The December issue looks at the work states face to deal with the health care needs of an aging population and new approaches to teacher evaluations.
Anyone following the news has heard that more American children are living in poverty now than in 2000. What they may not know, however, is that although economic conditions have worsened, children are experiencing better health and are doing better in school.
Fewer children lack health insurance, fewer teenagers are abusing alcohol or drugs, and more kids are attending preschool and graduating on time than did 10 years ago.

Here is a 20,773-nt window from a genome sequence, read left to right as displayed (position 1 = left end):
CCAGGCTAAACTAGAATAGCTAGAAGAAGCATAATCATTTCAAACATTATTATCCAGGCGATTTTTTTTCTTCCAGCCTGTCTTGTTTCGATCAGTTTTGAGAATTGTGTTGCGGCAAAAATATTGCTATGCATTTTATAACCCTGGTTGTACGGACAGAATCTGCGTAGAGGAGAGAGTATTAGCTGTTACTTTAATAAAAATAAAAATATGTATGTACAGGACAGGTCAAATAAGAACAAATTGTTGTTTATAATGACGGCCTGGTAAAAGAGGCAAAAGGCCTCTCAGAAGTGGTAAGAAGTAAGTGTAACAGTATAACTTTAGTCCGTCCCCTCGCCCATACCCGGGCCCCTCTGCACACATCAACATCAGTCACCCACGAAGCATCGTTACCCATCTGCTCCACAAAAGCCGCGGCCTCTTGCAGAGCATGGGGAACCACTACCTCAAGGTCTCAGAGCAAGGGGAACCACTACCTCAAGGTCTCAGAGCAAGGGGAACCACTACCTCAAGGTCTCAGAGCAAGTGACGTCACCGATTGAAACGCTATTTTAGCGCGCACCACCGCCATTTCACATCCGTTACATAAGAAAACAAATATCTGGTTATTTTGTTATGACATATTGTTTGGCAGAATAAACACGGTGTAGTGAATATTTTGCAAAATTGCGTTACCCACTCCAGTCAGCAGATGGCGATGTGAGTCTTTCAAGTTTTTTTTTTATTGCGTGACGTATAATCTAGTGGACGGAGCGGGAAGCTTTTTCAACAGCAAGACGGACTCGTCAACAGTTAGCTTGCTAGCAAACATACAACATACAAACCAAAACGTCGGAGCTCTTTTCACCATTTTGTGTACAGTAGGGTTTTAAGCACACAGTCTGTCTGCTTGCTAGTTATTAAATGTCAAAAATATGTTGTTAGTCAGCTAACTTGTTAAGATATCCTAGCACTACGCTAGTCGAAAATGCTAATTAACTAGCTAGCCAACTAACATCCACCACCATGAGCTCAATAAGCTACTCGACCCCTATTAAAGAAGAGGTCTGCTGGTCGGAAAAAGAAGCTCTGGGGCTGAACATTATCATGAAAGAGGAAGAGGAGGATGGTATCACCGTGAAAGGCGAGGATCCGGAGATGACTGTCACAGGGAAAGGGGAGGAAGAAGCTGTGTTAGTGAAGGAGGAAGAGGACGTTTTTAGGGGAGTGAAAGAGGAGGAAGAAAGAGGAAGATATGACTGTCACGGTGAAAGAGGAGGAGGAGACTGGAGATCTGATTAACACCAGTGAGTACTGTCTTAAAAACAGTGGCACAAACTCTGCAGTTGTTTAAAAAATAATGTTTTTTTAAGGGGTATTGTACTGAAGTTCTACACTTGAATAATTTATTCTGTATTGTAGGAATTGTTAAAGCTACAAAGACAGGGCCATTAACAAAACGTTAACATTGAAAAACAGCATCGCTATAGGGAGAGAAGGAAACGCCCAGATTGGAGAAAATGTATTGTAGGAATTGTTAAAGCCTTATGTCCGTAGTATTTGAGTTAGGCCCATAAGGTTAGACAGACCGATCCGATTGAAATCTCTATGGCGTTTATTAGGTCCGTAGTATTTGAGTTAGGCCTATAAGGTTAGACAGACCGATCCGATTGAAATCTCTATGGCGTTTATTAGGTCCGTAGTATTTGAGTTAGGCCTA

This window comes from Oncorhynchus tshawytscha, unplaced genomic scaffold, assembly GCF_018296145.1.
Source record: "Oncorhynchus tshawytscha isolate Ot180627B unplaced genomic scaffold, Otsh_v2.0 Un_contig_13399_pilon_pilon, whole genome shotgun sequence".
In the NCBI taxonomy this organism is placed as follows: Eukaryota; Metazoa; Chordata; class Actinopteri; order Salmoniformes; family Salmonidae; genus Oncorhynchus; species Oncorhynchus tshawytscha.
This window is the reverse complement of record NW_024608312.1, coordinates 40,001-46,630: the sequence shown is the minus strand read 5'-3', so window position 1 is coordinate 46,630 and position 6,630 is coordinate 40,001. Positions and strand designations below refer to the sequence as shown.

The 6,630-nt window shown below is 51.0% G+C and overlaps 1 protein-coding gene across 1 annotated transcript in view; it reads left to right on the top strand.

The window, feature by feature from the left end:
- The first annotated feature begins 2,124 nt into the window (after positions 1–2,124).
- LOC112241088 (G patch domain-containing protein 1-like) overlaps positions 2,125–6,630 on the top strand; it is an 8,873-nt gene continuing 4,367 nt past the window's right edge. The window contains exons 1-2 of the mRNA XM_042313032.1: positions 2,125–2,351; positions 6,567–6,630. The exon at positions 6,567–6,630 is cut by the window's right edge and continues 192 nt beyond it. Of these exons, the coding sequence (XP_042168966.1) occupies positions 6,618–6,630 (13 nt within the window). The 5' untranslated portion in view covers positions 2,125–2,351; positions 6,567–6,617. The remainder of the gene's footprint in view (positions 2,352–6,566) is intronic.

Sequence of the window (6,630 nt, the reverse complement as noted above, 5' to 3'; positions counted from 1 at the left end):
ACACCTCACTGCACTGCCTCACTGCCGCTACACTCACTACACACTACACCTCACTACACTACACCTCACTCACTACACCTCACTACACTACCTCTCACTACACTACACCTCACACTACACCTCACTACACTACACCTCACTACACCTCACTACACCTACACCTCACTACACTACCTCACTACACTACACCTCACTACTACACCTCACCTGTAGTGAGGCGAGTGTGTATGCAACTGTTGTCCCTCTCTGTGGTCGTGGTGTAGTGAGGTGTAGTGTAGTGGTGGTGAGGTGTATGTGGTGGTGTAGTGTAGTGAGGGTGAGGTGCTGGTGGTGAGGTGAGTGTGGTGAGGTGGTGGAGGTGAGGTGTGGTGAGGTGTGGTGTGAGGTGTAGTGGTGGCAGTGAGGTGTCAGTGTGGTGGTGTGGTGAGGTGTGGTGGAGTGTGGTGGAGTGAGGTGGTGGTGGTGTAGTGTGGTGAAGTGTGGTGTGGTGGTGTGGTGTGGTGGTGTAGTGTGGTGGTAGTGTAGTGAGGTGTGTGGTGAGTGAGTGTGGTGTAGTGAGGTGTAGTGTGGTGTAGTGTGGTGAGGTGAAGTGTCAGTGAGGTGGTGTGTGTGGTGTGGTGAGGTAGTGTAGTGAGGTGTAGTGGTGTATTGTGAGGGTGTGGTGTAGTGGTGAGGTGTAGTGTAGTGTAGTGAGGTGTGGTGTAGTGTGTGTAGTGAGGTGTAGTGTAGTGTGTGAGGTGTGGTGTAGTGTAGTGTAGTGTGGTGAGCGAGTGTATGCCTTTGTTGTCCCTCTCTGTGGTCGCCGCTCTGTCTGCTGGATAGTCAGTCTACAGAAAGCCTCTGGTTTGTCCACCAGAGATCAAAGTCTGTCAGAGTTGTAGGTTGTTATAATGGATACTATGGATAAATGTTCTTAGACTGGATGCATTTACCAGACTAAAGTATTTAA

On the down side, more children have parents who lack secure employment and struggle with high housing costs, and more teenagers are neither in school nor working.
These findings by the Annie E. Casey Foundation are based on 16 indicators in four areas: economic well-being, education, health, and family and community.
7700 East First Place
Denver, CO 80230
Tel: 303-364-7700 | Fax: 303-364-7800
444 North Capitol Street, N.W., Suite 515
Washington, D.C. 20001
Tel: 202-624-5400 | Fax: 202-737-1069